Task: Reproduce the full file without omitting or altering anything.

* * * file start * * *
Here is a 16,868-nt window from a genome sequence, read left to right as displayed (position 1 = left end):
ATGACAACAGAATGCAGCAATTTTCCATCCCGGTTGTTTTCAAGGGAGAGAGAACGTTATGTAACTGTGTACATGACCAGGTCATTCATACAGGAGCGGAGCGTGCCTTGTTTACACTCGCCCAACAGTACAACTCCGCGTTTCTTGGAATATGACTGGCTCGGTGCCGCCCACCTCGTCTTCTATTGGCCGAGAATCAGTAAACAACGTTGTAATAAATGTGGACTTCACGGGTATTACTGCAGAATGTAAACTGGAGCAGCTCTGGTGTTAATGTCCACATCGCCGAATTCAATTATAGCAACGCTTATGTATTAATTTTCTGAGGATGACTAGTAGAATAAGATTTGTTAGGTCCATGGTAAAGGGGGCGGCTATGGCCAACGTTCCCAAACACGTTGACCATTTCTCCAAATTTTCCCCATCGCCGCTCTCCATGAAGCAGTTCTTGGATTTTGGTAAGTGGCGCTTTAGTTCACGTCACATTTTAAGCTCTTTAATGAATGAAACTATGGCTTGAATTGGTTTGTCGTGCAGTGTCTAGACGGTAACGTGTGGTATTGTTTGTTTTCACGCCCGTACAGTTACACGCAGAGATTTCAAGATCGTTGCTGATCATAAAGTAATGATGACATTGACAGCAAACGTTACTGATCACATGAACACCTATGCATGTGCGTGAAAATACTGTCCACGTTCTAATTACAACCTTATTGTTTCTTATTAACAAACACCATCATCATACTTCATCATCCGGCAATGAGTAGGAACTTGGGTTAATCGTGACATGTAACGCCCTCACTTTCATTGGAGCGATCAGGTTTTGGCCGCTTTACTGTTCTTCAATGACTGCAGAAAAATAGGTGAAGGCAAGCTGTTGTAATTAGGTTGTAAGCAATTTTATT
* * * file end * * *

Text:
Here is a 16,868-nt window from a genome sequence, read left to right as displayed (position 1 = left end):
ATGACAACAGAATGCAGCAATTTTCCATCCCGGTTGTTTTCAAGGGAGAGAGAACGTTATGTAACTGTGTACATGACCAGGTCATTCATACAGGAGCGGAGCGTGCCTTGTTTACACTCGCCCAACAGTACAACTCCGCGTTTCTTGGAATATGACTGGCTCGGTGCCGCCCACCTCGTCTTCTATTGGCCGAGAATCAGTAAACAACGTTGTAATAAATGTGGACTTCACGGGTATTACTGCAGAATGTAAACTGGAGCAGCTCTGGTGTTAATGTCCACATCGCCGAATTCAATTATAGCAACGCTTATGTATTAATTTTCTGAGGATGACTAGTAGAATAAGATTTGTTAGGTCCATGGTAAAGGGGGCGGCTATGGCCAACGTTCCCAAACACGTTGACCATTTCTCCAAATTTTCCCCATCGCCGCTCTCCATGAAGCAGTTCTTGGATTTTGGTAAGTGGCGCTTTAGTTCACGTCACATTTTAAGCTCTTTAATGAATGAAACTATGGCTTGAATTGGTTTGTCGTGCAGTGTCTAGACGGTAACGTGTGGTATTGTTTGTTTTCACGCCCGTACAGTTACACGCAGAGATTTCAAGATCGTTGCTGATCATAAAGTAATGATGACATTGACAGCAAACGTTACTGATCACATGAACACCTATGCATGTGCGTGAAAATACTGTCCACGTTCTAATTACAACCTTATTGTTTCTTATTAACAAACACCATCATCATACTTCATCATCCGGCAATGAGTAGGAACTTGGGTTAATCGTGACATGTAACGCCCTCACTTTCATTGGAGCGATCAGGTTTTGGCCGCTTTACTGTTCTTCAATGACTGCAGAAAAATAGGTGAAGGCAAGCTGTTGTAATTAGGTTGTAAGCAATTTTATT